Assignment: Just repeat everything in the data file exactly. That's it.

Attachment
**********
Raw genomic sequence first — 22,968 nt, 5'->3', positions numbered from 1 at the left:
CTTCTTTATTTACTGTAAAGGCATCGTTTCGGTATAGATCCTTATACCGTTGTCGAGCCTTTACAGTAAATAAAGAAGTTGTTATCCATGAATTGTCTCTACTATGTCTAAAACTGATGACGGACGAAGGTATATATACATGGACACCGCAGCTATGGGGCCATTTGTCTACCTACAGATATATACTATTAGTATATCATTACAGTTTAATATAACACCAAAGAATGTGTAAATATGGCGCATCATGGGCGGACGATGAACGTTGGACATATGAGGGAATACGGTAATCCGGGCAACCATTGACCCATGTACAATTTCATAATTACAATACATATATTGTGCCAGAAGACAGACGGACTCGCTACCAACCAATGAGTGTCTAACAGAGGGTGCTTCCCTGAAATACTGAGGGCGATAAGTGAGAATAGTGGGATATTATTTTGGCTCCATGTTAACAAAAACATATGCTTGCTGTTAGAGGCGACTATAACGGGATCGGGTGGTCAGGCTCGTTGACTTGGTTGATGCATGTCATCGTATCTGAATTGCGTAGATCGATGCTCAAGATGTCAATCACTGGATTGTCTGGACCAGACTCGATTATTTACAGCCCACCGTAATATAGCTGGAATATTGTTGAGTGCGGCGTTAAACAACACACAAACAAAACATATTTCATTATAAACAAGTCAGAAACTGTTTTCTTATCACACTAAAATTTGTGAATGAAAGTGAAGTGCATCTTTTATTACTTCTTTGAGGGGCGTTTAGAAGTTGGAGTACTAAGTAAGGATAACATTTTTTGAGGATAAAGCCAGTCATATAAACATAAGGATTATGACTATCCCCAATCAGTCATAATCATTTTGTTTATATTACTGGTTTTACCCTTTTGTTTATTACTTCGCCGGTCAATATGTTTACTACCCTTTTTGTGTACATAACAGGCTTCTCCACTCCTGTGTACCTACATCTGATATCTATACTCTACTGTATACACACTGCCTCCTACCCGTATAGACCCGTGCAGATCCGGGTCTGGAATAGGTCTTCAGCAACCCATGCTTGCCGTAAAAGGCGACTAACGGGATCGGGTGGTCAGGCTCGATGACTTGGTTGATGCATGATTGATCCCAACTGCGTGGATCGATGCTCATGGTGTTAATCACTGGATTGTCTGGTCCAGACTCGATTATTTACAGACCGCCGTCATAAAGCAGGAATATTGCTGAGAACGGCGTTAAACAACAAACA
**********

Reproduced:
Raw genomic sequence first — 22,968 nt, 5'->3', positions numbered from 1 at the left:
CTTCTTTATTTACTGTAAAGGCATCGTTTCGGTATAGATCCTTATACCGTTGTCGAGCCTTTACAGTAAATAAAGAAGTTGTTATCCATGAATTGTCTCTACTATGTCTAAAACTGATGACGGACGAAGGTATATATACATGGACACCGCAGCTATGGGGCCATTTGTCTACCTACAGATATATACTATTAGTATATCATTACAGTTTAATATAACACCAAAGAATGTGTAAATATGGCGCATCATGGGCGGACGATGAACGTTGGACATATGAGGGAATACGGTAATCCGGGCAACCATTGACCCATGTACAATTTCATAATTACAATACATATATTGTGCCAGAAGACAGACGGACTCGCTACCAACCAATGAGTGTCTAACAGAGGGTGCTTCCCTGAAATACTGAGGGCGATAAGTGAGAATAGTGGGATATTATTTTGGCTCCATGTTAACAAAAACATATGCTTGCTGTTAGAGGCGACTATAACGGGATCGGGTGGTCAGGCTCGTTGACTTGGTTGATGCATGTCATCGTATCTGAATTGCGTAGATCGATGCTCAAGATGTCAATCACTGGATTGTCTGGACCAGACTCGATTATTTACAGCCCACCGTAATATAGCTGGAATATTGTTGAGTGCGGCGTTAAACAACACACAAACAAAACATATTTCATTATAAACAAGTCAGAAACTGTTTTCTTATCACACTAAAATTTGTGAATGAAAGTGAAGTGCATCTTTTATTACTTCTTTGAGGGGCGTTTAGAAGTTGGAGTACTAAGTAAGGATAACATTTTTTGAGGATAAAGCCAGTCATATAAACATAAGGATTATGACTATCCCCAATCAGTCATAATCATTTTGTTTATATTACTGGTTTTACCCTTTTGTTTATTACTTCGCCGGTCAATATGTTTACTACCCTTTTTGTGTACATAACAGGCTTCTCCACTCCTGTGTACCTACATCTGATATCTATACTCTACTGTATACACACTGCCTCCTACCCGTATAGACCCGTGCAGATCCGGGTCTGGAATAGGTCTTCAGCAACCCATGCTTGCCGTAAAAGGCGACTAACGGGATCGGGTGGTCAGGCTCGATGACTTGGTTGATGCATGATTGATCCCAACTGCGTGGATCGATGCTCATGGTGTTAATCACTGGATTGTCTGGTCCAGACTCGATTATTTACAGACCGCCGTCATAAAGCAGGAATATTGCTGAGAACGGCGTTAAACAACAAACA